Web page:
Accord­ing to Weil, the Har­vard Grad­u­ate Stu­dents Union (HGSU-UAW) plans to file a peti­tion for an elec­tion. She can already see a change in cam­pus support.

We’re thrilled at how many peo­ple were fol­low­ing the NLRB sto­ry,” she says. Since that deci­sion has come out, prob­a­bly two-thirds of the peo­ple that we talk to now bring (it) up with­out us hav­ing to bring that up or explain it.”

Orga­niz­ers at The New School, in New York City, are expe­ri­enc­ing a sim­i­lar phenomenon.

Like at Colum­bia, grad­u­ate employ­ees at The New School asked their admin­is­tra­tion to vol­un­tar­i­ly rec­og­nize their union. When that didn’t work, they too peti­tioned the NLRB for cer­ti­fi­ca­tion, only to hit the wall cre­at­ed a decade ear­li­er by the Brown decision.

We had our first meet­ing of the year on Mon­day and we had prob­a­bly three times as many peo­ple show up,” says Eli Nadeau, a Mas­ters stu­dent in the pol­i­tics depart­ment at The New School. We’re plan­ning for an elec­tion because Columbia’s rul­ing cov­ers us.”

Grad­u­ate work­ers at Cor­nell Uni­ver­si­ty took a slight­ly dif­fer­ent approach to win­ning col­lec­tive bar­gain­ing rights. While bid­ing their time until the NLRB ruled on the Colum­bia case, they nego­ti­at­ed and signed a code of con­duct with their admin­is­tra­tion in May. The doc­u­ment out­lines the mech­a­nisms by which a union elec­tion would take place and the behav­ior expect­ed of both sides.

Our next steps are real­ly just work­ing on the union. We are build­ing out­reach and find­ing out what our mem­bers’ con­cerns are,” explains Ben Nor­ton, a PhD stu­dent in the music depart­ment and the com­mu­ni­ca­tions and out­reach chair of Cor­nell Grad­u­ate Stu­dents Unit­ed, the university’s grad­u­ate employ­ee union affil­i­at­ed with the Amer­i­can Fed­er­a­tion of Teach­ers and the Nation­al Edu­ca­tion Association.

We wast­ed no time”

Cam­paigns on numer­ous cam­pus­es have been gal­va­nized by the Colum­bia deci­sion, but grad­u­ate employ­ees at Yale Uni­ver­si­ty took per­haps the swiftest action in its wake. Less than a week after the rul­ing, they filed a peti­tion to hold an elec­tion to cer­ti­fy their union with the NLRB.

We wast­ed no time. It was real­ly excit­ing for the path to vic­to­ry to open up and for us to real­ly take advan­tage of it,” says Aaron Green­berg, a PhD stu­dent in the polit­i­cal sci­ence depart­ment and chair of Local 33-UNITE HERE, which rep­re­sents Yale’s grad­u­ate teach­ing and research assistants.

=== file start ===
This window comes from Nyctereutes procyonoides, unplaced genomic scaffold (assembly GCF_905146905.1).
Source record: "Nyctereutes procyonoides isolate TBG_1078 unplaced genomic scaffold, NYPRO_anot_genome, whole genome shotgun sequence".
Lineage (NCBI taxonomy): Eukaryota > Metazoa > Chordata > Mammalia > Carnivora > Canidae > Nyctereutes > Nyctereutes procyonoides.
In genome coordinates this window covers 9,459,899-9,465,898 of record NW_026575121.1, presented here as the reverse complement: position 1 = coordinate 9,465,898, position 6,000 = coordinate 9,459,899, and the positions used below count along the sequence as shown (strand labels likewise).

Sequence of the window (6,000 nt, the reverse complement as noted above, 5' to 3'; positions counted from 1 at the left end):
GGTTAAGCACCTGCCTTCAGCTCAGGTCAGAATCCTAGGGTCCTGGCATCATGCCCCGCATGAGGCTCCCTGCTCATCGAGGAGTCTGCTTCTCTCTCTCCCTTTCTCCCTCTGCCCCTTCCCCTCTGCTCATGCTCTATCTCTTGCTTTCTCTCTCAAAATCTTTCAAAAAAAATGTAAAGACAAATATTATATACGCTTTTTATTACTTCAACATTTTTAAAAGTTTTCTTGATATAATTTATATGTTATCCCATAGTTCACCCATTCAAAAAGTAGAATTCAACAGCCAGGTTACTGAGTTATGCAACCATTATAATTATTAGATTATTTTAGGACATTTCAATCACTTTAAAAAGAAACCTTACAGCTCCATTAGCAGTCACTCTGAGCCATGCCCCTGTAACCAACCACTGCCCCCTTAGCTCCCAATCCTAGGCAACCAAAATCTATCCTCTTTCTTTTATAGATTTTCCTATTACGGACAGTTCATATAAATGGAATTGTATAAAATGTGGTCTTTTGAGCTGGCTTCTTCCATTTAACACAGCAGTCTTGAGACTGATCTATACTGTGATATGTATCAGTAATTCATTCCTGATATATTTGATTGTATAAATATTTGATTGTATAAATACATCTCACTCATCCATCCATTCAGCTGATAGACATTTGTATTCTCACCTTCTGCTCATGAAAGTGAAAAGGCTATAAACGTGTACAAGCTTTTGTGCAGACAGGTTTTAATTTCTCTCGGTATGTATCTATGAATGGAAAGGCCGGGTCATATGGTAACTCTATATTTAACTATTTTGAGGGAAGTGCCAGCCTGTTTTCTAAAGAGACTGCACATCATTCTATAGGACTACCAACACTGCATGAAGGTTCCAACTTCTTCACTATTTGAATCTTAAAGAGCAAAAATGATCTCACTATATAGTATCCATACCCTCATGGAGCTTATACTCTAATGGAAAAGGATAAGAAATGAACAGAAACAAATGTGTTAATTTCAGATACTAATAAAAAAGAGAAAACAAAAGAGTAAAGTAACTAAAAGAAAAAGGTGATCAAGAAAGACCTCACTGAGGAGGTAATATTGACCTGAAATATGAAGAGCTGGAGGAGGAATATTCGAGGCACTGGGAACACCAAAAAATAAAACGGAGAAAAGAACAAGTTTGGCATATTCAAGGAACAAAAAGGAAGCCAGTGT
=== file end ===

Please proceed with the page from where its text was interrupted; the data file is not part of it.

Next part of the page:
In fil­ing their peti­tion, UNITE HERE and orga­niz­ers at Yale are cre­at­ing yet anoth­er vari­a­tion on a grad­u­ate employ­ee union. Rather than file as an entire unit of employ­ees across the uni­ver­si­ty, they did so depart­ment-by-depart­ment, start­ing with 10 departments.

We real­ly want a process that reflects how our work is orga­nized. How much you get paid, what kind of work you do, what kind of hours you do real­ly depend on the depart­ment,” explains Green­berg. Plus, he adds, We’re hop­ing that by fil­ing each depart­ment sep­a­rate­ly and start­ing with depart­ments where the desire to union­ize is over­whelm­ing­ly clear, we can avoid waste­ful legal games­man­ship, unnec­es­sary delays, and that the uni­ver­si­ty will respect the demo­c­ra­t­ic will of the mem­bers of these depart­ments, who have made clear, time and time again, that they want a union.”

One of the next steps for grad­u­ate employ­ees at many of the pri­vate uni­ver­si­ties hop­ing to take advan­tage of the recent NLRB deci­sion will be work­ing out the exact para­me­ters of the bar­gain­ing unit: who it cov­ers and who it excludes is not yet com­plete­ly clear. But in the mean­time, they will, for the first time in more than a decade, be able to move clos­er towards union­iza­tion with­out legal bar­ri­ers — bar­ri­ers which, orga­niz­ers believe, were knocked down by the force of the orga­niz­ing that took place in those inter­ven­ing years.

Labor law fol­lows orga­niz­ing, not the oth­er way around,” says Weil. We have been orga­niz­ing to the full extent of our abil­i­ties, not the full extent of our legal rights. We’re hap­py to have those rights restored.”

Rebec­ca Nathanson is a free­lance writer in New York City. She has writ­ten for Al Jazeera Amer­i­ca, n+1, The Nation, NewYork​er​.com, The Pro­gres­sive, Rolling​Stone​.com, and more.